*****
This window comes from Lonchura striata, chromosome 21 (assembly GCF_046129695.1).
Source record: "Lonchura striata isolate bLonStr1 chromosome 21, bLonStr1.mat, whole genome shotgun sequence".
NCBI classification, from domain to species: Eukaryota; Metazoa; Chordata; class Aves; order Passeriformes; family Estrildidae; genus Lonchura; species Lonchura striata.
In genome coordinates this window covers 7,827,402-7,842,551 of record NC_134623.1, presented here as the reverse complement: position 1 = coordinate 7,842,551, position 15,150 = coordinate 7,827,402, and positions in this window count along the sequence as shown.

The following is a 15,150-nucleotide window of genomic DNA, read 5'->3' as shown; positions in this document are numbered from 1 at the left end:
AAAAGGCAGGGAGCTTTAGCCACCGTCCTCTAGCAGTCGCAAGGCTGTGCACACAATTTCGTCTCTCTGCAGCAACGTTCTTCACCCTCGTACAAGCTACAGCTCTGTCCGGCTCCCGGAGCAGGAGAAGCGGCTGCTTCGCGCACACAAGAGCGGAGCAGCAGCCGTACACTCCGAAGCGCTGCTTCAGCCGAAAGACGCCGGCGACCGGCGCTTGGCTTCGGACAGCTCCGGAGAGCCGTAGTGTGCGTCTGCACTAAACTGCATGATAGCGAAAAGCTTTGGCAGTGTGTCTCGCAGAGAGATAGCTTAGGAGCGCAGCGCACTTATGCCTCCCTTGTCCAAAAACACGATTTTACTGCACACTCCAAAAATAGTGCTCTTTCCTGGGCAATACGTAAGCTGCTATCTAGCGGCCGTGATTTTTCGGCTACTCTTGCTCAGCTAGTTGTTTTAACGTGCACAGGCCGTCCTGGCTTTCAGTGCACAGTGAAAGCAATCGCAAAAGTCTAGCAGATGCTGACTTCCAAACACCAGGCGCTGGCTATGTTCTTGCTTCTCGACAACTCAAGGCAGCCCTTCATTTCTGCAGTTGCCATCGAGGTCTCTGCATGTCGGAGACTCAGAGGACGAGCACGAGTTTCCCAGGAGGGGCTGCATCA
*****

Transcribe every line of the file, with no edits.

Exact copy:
This window comes from Lonchura striata, chromosome 21 (assembly GCF_046129695.1).
Source record: "Lonchura striata isolate bLonStr1 chromosome 21, bLonStr1.mat, whole genome shotgun sequence".
NCBI classification, from domain to species: Eukaryota; Metazoa; Chordata; class Aves; order Passeriformes; family Estrildidae; genus Lonchura; species Lonchura striata.
In genome coordinates this window covers 7,827,402-7,842,551 of record NC_134623.1, presented here as the reverse complement: position 1 = coordinate 7,842,551, position 15,150 = coordinate 7,827,402, and positions in this window count along the sequence as shown.

The following is a 15,150-nucleotide window of genomic DNA, read 5'->3' as shown; positions in this document are numbered from 1 at the left end:
AAAAGGCAGGGAGCTTTAGCCACCGTCCTCTAGCAGTCGCAAGGCTGTGCACACAATTTCGTCTCTCTGCAGCAACGTTCTTCACCCTCGTACAAGCTACAGCTCTGTCCGGCTCCCGGAGCAGGAGAAGCGGCTGCTTCGCGCACACAAGAGCGGAGCAGCAGCCGTACACTCCGAAGCGCTGCTTCAGCCGAAAGACGCCGGCGACCGGCGCTTGGCTTCGGACAGCTCCGGAGAGCCGTAGTGTGCGTCTGCACTAAACTGCATGATAGCGAAAAGCTTTGGCAGTGTGTCTCGCAGAGAGATAGCTTAGGAGCGCAGCGCACTTATGCCTCCCTTGTCCAAAAACACGATTTTACTGCACACTCCAAAAATAGTGCTCTTTCCTGGGCAATACGTAAGCTGCTATCTAGCGGCCGTGATTTTTCGGCTACTCTTGCTCAGCTAGTTGTTTTAACGTGCACAGGCCGTCCTGGCTTTCAGTGCACAGTGAAAGCAATCGCAAAAGTCTAGCAGATGCTGACTTCCAAACACCAGGCGCTGGCTATGTTCTTGCTTCTCGACAACTCAAGGCAGCCCTTCATTTCTGCAGTTGCCATCGAGGTCTCTGCATGTCGGAGACTCAGAGGACGAGCACGAGTTTCCCAGGAGGGGCTGCATCA